LAFAYETTE, CO -- Sporian Microsystems, a developer of sensors and sensor systems, has been awarded a contract from the US Air Force to investigate the merit of its proprietary polymer derived ceramic as a non-planar, conformal, thin film, high temperature sensor that will be used to monitor temperature and strain in aircraft engines that often exceed temperatures of 1250°C/2300°F. The effort leverages Sporian's expertise in areas including materials science and micro-electro-mechanical systems (MEMS).
"Our goal is to develop sensors for blades and vanes for various compressor stages of turbines. The size and shape of the sensor needs to be such that it doesn't interfere with the air flow. Such a capability could initially help improve the design of new turbines and eventually be used to improve the availability and performance of these systems," said Sporian principal investigator Dr. Yiping Liu.
The US Air Force Materials & Manufacturing Directorate at Wright Patterson Air Force Base will monitor the results of Sporian's development efforts. Sporian is also working with turbine propulsion OEMs to determine functional requirements for the sensor. Beyond the DoD, Sporian recognizes opportunities in commercial aerospace, electricity generation, thermal protection system, and oil field applications.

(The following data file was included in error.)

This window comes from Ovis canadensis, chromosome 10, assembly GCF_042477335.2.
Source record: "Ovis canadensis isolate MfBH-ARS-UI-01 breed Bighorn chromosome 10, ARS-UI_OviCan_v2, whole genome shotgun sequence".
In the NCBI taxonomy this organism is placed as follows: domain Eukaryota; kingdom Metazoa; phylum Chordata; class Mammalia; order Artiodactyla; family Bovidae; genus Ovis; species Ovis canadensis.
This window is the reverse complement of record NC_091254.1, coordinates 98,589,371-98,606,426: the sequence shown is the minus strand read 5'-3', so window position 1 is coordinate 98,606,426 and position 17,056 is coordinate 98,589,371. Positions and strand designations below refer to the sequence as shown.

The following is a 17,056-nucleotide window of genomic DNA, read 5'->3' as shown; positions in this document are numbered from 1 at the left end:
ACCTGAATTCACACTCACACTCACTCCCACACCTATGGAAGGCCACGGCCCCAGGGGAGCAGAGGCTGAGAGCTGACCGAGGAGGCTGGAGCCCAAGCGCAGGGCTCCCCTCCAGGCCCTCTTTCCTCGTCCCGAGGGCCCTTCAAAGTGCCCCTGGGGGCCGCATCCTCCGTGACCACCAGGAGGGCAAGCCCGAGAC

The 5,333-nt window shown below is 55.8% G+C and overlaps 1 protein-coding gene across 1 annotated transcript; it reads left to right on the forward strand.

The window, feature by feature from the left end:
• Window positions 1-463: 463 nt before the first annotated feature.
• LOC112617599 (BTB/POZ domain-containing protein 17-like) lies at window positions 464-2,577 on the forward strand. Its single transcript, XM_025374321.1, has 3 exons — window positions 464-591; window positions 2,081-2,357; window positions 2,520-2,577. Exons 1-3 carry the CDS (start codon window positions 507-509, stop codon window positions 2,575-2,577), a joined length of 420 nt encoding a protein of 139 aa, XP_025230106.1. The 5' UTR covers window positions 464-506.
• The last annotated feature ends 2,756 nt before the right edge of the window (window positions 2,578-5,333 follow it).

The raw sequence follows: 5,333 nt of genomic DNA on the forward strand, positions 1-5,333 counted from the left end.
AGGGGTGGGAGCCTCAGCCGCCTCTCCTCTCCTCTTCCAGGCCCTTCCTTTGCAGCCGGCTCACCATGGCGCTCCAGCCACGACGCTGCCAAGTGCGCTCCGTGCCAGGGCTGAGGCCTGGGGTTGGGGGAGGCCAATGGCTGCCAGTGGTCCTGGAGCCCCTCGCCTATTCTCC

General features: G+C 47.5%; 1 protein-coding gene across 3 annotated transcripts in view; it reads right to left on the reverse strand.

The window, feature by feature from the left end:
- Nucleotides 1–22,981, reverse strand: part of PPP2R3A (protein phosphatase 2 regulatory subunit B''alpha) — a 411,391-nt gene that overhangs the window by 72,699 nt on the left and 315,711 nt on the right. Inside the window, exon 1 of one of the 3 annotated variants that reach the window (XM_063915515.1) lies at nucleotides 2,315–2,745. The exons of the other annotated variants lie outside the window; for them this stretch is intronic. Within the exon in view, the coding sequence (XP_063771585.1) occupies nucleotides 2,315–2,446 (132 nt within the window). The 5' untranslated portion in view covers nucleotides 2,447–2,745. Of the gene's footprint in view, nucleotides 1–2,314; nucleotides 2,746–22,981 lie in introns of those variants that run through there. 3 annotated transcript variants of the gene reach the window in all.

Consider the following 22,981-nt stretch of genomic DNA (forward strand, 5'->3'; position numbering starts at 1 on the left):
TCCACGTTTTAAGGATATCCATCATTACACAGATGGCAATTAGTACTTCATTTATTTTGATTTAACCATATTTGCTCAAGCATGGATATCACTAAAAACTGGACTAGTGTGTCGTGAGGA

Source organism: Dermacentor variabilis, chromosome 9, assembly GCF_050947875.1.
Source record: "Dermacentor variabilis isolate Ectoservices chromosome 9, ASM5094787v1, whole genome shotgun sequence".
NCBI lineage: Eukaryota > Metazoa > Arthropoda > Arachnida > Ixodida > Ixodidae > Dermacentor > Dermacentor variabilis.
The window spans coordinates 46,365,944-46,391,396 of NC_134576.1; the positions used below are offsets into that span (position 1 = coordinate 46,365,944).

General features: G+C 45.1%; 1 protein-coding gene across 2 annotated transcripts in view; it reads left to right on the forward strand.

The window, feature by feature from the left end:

Sporian Microsystems, Inc. is an aggressive sensors and packaging company. Sporian develops, markets, manufactures and sells a family of novel sensors, multiple sensor-suites, sensor-subsystems and sensor data-loggers. These systems communicate via wireless and wired interconnects, and they deliver several key features, including portability (small size and low power consumption), low cost, and high COTS content. The company owns deep technical, marketing and managerial talent and a strong, differentiated intellectual property and patent base. Sporian is pursuing a product development roadmap that includes four interrelated product lines: environmental sensors including such parameters as temperature, vibration, humidity, shock, and chemical species present in the environment; biological and chemical sensors for environmental contaminant and serum pathogen detection; sensors, coatings and packaging for harsh, high temperature and pressure environments; and systems to integrate sensors with signal processing, data logging, wired and wireless communications, and interface software.